The second task will be to include treatment of complex traumas in this initiative.
Admittedly, this is a bold endeavour, but it is a pivotal one. Our students are exposed to multiple overlapping forms of trauma, within the context of the most unequal socio-economic society in the world – and one that is characterised by historic trauma – and the impact of that on the daily lived experiences of citizens is momentous.
Exposure to trauma is both a consequence and driver of GBV. Therefore, our fight against GBV should appreciate that the lived struggles of our students are very real and complex; and this should be addressed.
Preventing GBV occurrence remains the main goal. HEIs remain purposefully in pursuit of achieving this aim, which will require concerted action from various stakeholders.
Firstly, current research in the field of GBV prevention proposes co-development of GBV prevention programmes with the community. Co-development refers to a process whereby researchers and the community (intervention beneficiaries) work together, equitably, to design interventions using their different sources of knowledge. Another way of seeing it is that the researchers bring scientific knowledge to the process, but the community has the contextual knowledge.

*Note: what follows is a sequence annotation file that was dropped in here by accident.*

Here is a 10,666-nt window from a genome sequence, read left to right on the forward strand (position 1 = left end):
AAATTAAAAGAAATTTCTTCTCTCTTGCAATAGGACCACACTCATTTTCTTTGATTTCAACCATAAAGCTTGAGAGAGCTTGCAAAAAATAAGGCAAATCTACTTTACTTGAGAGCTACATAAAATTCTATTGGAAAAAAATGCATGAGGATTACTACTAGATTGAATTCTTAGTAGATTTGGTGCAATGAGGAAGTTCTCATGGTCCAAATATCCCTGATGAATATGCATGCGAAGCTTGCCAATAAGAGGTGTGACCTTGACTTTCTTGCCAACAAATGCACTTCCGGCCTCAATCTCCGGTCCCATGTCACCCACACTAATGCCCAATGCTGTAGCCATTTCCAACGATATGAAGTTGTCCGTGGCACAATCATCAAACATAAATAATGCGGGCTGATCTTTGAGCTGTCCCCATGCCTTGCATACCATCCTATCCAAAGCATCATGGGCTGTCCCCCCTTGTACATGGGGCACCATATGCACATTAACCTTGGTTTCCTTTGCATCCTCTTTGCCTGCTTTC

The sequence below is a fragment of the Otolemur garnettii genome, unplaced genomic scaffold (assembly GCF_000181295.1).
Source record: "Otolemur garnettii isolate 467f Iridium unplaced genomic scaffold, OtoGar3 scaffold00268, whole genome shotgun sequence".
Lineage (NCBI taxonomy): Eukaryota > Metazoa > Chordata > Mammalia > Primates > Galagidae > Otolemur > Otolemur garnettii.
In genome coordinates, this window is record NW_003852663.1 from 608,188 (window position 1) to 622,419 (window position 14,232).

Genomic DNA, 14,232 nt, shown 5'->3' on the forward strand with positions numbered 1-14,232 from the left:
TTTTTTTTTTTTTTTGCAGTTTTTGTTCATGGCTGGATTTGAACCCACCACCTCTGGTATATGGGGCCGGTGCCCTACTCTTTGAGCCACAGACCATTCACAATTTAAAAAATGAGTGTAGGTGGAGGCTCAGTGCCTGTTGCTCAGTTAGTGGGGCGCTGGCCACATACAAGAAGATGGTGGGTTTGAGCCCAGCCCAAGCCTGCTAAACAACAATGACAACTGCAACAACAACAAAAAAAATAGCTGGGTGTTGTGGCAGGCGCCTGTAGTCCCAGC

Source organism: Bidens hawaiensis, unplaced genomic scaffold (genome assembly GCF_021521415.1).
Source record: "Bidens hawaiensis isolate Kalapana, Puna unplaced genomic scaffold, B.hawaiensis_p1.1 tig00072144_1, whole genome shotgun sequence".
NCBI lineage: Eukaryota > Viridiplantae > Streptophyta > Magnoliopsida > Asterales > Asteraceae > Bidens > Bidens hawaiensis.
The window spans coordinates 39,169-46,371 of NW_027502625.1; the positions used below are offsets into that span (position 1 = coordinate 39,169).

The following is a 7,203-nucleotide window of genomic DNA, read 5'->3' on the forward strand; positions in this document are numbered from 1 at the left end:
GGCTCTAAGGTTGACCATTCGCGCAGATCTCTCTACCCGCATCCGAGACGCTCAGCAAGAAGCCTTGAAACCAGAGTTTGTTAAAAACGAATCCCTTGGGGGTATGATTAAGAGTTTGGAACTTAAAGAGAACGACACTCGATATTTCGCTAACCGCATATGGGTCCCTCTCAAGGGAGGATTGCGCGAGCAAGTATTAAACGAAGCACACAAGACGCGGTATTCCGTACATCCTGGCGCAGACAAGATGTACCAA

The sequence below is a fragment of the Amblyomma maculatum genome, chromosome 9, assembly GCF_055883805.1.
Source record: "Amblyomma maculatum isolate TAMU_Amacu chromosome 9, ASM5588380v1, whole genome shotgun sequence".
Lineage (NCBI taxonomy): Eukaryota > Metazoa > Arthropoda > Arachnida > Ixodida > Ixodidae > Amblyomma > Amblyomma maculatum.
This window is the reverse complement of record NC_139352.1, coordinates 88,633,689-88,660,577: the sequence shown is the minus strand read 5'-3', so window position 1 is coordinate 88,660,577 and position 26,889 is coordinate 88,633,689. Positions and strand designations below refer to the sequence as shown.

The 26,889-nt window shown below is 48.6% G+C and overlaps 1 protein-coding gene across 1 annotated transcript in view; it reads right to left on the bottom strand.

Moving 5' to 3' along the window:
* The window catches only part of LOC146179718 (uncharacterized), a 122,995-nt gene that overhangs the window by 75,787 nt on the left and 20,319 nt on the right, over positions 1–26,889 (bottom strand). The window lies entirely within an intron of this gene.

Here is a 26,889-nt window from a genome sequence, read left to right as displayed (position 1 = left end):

In the co-development processes, we have a greater chance of creating a platform where we, as the community, can engage in transformative communication.
Here, we can participate in discussions and critically think, and reflect, about issues that are important to us. Most importantly, through this process of reflection, people come to understand their behaviour, and possibly identify ways in which they can change it.
However, co-development processes are expensive endeavours. Thus, secondly, there is a need for funding. We call on the government, industries, and the broader society to invest in the designing, implementation, and evaluation of GBV prevention programmes, in addition to supporting critical initiatives such as A-i-A.
Ultimately, a reduction and eventual elimination of GBV will not only create a safe environment for future generations, but it will also save us the cost of responding to GBV.
Dr Jane Ndungu is a research associate at the Transformation Office at Nelson Mandela University, South Africa. This is a commentary.